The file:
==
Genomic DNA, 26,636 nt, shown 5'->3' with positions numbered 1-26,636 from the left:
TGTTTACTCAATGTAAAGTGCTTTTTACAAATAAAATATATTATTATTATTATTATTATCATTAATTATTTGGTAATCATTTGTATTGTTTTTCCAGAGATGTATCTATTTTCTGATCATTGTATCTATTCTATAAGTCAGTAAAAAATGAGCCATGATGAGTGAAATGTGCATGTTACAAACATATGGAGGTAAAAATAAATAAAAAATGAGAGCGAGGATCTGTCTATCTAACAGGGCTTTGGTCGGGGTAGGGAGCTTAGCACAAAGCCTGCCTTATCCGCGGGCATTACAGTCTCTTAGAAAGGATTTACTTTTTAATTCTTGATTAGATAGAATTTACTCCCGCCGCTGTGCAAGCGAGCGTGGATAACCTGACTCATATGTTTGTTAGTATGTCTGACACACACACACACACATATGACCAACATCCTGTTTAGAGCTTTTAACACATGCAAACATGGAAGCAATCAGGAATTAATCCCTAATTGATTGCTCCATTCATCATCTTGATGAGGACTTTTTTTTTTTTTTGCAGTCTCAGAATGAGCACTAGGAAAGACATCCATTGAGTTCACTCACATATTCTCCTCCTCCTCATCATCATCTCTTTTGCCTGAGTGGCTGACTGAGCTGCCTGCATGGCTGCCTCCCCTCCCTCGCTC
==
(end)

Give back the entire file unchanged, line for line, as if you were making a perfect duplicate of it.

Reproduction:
Genomic DNA, 26,636 nt, shown 5'->3' with positions numbered 1-26,636 from the left:
TGTTTACTCAATGTAAAGTGCTTTTTACAAATAAAATATATTATTATTATTATTATTATCATTAATTATTTGGTAATCATTTGTATTGTTTTTCCAGAGATGTATCTATTTTCTGATCATTGTATCTATTCTATAAGTCAGTAAAAAATGAGCCATGATGAGTGAAATGTGCATGTTACAAACATATGGAGGTAAAAATAAATAAAAAATGAGAGCGAGGATCTGTCTATCTAACAGGGCTTTGGTCGGGGTAGGGAGCTTAGCACAAAGCCTGCCTTATCCGCGGGCATTACAGTCTCTTAGAAAGGATTTACTTTTTAATTCTTGATTAGATAGAATTTACTCCCGCCGCTGTGCAAGCGAGCGTGGATAACCTGACTCATATGTTTGTTAGTATGTCTGACACACACACACACACATATGACCAACATCCTGTTTAGAGCTTTTAACACATGCAAACATGGAAGCAATCAGGAATTAATCCCTAATTGATTGCTCCATTCATCATCTTGATGAGGACTTTTTTTTTTTTTTGCAGTCTCAGAATGAGCACTAGGAAAGACATCCATTGAGTTCACTCACATATTCTCCTCCTCCTCATCATCATCTCTTTTGCCTGAGTGGCTGACTGAGCTGCCTGCATGGCTGCCTCCCCTCCCTCGCTC